“Celine,” Chaels voice calls, laced with the melancholy of disappointment. “This is not what you promised.” She hears it too, in this Great Temple, between the clink of their armor and clang of their weapons—the death knell of all her expectations, her promises plucked and sliced open, laid waste in the open air. She hears it as well. There’s nothing to say.

“Filthy Degenerated mutant,” Luxferre retaliates, “Consider yourself lucky to be alive!”

Chael growls. “I’ll have the last of you,” he hollers back.

Take them!” Temir repeats. “And Luxferre! Take Celine back to the prayer room immediately!”

“Yes, sir.” Luxferre salutes.

“No.” Celine shakes her head furiously, involuntarily taking a step back. “No…”

How could you do this, Celine thinks. Chael, Runa, I am so sorry.


The moment Luxferre’s done dragging her down the halls to the isolated prayer room, Celine asks him this. “Luxferre! How can you do that to them? Why did you do this? Answer me!”

“Shaman,” he says, voice blank. “I have a bad feeling about them.”

Celine hisses in exasperation. So Luxferre no longer deems her worthy of his articulated reasons either? “That’s absurd! How can you make them prisoners based on your gut feeling? They were only looking for a way back home.”

It is easy to hate Luxferre like this. So easy to hate. So easy to become frustrated and fed up with this illogical incarnation of him, some unthinking mechanical pawn, rendered asinine by the musty decay of old betrayal. Incapable of seeing past that old film of dust, judgment completely hampered, inept and no longer fit to protect anything of import. So easy to hate.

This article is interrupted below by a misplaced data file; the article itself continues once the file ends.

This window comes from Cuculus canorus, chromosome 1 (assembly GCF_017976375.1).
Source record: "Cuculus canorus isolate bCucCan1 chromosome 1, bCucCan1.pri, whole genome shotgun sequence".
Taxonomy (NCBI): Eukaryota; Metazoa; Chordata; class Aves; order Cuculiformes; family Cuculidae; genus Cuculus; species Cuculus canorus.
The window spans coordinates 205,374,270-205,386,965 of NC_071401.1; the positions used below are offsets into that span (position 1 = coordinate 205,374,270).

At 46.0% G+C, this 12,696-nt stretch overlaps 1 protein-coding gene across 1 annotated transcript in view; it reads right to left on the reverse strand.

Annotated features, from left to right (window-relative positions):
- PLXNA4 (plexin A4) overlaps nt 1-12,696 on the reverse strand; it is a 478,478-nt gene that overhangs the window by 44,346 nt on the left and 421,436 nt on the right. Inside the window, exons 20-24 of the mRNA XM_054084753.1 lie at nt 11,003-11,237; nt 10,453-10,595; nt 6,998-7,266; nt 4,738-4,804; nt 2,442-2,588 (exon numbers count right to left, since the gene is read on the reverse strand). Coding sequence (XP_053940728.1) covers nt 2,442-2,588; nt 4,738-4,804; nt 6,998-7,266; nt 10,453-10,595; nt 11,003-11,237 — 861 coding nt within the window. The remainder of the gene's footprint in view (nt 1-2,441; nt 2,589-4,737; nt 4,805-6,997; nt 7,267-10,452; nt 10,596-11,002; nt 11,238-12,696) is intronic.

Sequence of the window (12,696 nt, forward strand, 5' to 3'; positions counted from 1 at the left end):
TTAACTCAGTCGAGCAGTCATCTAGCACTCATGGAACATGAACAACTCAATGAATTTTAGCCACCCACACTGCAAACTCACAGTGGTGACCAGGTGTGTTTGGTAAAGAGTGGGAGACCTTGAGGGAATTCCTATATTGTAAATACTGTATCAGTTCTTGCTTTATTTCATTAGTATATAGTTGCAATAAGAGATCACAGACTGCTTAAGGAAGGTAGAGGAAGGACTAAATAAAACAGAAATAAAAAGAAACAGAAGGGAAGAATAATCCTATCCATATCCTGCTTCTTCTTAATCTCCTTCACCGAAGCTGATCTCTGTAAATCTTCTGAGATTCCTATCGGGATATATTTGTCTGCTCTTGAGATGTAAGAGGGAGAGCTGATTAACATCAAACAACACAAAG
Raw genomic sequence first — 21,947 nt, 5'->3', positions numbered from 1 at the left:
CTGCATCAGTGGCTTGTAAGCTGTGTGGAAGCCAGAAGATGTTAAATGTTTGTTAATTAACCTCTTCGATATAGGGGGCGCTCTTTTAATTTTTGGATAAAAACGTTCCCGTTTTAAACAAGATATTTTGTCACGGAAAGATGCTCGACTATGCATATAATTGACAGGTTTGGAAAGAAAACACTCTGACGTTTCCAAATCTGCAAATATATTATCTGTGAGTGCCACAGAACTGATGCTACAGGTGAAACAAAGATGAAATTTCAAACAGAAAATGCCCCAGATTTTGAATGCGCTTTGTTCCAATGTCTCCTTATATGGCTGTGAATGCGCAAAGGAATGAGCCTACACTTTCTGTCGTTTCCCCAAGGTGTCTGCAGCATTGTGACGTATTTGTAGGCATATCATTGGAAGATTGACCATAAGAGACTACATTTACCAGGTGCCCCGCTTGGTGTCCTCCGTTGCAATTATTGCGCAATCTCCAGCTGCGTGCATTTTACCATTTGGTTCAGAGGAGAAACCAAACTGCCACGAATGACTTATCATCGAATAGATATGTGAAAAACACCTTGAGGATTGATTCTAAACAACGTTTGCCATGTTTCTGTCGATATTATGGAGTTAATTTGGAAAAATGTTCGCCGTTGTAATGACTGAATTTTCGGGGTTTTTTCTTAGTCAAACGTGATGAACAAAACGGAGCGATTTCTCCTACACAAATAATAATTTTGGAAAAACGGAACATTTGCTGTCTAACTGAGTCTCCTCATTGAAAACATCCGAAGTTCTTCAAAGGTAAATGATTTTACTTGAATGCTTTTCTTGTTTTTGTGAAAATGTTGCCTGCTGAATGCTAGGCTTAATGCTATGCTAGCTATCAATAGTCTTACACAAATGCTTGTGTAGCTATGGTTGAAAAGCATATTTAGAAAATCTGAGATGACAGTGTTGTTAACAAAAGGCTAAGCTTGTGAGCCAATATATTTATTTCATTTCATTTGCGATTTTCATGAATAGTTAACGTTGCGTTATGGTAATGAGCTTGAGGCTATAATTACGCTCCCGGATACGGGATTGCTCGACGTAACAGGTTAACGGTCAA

Luxferre detects the undercurrent stirrings of her newfound loathing, but evidently chooses to continue standing on the opposing side of this chasm of strife. “You can hate all you want,” he says flatly. “My job is to protect you. Do not forget what your job is!

They’re locked up in the basement prison, never to see the light of day again. You should forget about them, too.”

Luxferre storms away. Alone in the prayer room, Celine places her head in her palms and chokes out between sobs, “Chael! Runa! I’m so terribly sorry.” How did it all come to this?

Praying. Such a useless, useless formality. She can’t bear to calm herself down and kneel at the altar again. Not when she is feeling so powerless and weak. Praying because she can do nothing else—

An ancient, papery voice rises unbidden in the back of her skull. I trust you will know what to do when the time comes.

Celine lifts her head from her hands, sobs abruptly ceasing. Rushing to retrieve pen and paper, she smoothes it over the flat surface of the small table, and starts penning her letter.

Dear Chael and Runa—


Celine leaves her letter with Seru when she goes to her old home to collect her belongings and move into the temple as ordered. When she walks up the crystal stairs and pushes the heavy doors open, Temir is waiting in the center of the great hall.

“Pontifex Temir,” she calls. “Why don’t you believe me?”

“Celine,” Temir admonishes, “they are part of the Degenerated Tribe who has caused us great grief in the past. I am doing what’s best for the Divine Tribe.”